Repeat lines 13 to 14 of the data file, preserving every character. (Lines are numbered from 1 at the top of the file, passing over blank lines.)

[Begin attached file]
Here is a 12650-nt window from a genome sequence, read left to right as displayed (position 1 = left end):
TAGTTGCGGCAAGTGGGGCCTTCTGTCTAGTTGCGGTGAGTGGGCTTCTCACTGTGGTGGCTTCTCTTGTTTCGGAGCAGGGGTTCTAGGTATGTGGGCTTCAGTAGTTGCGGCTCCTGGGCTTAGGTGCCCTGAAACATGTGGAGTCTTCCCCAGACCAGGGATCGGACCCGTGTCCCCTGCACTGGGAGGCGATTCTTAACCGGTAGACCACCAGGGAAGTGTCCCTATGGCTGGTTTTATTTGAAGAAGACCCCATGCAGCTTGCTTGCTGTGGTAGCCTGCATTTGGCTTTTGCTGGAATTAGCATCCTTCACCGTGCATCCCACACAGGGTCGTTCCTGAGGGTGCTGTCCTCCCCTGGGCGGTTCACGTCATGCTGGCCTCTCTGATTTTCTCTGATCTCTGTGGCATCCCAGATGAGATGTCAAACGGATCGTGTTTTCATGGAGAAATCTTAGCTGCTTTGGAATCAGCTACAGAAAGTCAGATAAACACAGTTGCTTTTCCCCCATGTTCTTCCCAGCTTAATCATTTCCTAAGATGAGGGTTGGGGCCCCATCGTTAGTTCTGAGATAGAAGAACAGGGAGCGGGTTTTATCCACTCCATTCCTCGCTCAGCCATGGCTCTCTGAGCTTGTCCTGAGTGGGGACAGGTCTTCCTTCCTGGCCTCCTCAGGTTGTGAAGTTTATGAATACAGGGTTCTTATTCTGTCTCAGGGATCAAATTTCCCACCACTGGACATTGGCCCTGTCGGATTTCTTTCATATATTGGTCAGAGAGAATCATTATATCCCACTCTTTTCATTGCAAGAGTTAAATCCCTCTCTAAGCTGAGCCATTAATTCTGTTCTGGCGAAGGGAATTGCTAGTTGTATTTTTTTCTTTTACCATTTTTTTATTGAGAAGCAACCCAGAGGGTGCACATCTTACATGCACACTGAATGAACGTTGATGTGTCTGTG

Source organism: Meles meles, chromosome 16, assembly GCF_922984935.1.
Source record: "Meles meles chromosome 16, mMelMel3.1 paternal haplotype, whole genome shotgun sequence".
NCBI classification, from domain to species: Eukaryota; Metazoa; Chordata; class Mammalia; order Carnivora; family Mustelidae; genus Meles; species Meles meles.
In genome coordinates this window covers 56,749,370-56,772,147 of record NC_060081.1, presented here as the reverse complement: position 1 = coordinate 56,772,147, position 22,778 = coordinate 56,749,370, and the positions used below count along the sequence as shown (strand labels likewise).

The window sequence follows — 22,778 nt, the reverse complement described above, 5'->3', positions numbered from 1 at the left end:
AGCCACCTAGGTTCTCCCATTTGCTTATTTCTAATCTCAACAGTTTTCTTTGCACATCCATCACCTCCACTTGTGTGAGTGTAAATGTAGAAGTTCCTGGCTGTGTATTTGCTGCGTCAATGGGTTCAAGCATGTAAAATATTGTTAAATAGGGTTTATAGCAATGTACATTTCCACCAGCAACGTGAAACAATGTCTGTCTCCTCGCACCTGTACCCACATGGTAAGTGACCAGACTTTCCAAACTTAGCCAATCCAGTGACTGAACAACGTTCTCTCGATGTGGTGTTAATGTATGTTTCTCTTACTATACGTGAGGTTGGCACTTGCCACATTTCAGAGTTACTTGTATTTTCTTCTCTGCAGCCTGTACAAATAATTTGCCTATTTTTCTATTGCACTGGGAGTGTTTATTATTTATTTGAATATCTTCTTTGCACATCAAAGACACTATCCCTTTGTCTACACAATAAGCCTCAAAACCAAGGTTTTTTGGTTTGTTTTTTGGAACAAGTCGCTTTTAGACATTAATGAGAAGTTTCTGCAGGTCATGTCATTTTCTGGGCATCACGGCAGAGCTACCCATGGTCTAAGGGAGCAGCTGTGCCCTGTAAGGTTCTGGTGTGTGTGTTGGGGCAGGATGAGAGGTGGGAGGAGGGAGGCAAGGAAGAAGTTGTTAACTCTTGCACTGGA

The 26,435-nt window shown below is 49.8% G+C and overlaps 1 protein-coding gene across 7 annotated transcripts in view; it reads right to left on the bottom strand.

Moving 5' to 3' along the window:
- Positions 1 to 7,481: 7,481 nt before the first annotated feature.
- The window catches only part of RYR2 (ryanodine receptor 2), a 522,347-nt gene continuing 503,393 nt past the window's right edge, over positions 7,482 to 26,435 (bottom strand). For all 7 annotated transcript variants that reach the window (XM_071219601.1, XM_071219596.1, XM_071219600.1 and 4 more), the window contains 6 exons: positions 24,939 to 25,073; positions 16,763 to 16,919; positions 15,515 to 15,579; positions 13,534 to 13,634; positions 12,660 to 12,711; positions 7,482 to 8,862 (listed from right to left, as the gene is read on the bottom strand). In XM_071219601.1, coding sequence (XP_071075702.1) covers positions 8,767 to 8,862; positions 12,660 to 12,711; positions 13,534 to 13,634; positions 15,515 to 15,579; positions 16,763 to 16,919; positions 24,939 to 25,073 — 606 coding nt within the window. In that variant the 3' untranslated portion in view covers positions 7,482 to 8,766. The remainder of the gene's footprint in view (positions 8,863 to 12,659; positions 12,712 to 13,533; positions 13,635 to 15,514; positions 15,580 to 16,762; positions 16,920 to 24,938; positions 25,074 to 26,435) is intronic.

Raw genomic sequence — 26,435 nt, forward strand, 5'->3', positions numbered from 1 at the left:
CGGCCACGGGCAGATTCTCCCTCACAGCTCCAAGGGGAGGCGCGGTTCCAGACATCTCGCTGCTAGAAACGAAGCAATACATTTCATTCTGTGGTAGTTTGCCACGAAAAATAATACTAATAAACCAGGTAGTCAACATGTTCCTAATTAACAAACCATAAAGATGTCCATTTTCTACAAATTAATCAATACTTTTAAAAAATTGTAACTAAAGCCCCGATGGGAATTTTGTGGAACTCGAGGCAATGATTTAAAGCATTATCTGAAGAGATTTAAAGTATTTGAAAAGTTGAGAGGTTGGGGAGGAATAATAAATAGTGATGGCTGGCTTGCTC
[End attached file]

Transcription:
Raw genomic sequence — 26,435 nt, forward strand, 5'->3', positions numbered from 1 at the left:
CGGCCACGGGCAGATTCTCCCTCACAGCTCCAAGGGGAGGCGCGGTTCCAGACATCTCGCTGCTAGAAACGAAGCAATACATTTCATTCTGTGGTAGTTTGCCACGAAAAATAATACTAATAAACCAGGTAGTCAACATGTTCCTAATTAACAAACCATAAAGATGTCCATTTTCTACAAATTAATCAATACTTTTAAAAAATTGTAACTAAAGCCCCGATGGGAATTTTGTGGAACTCGAGGCAATGATTTAAAGCATTATCTGAAGAGATTTAAAGTATTTGAAAAGTTGAGAGGTTGGGGAGGAATAATAAATAGTGATGGCTGGCTTGCTC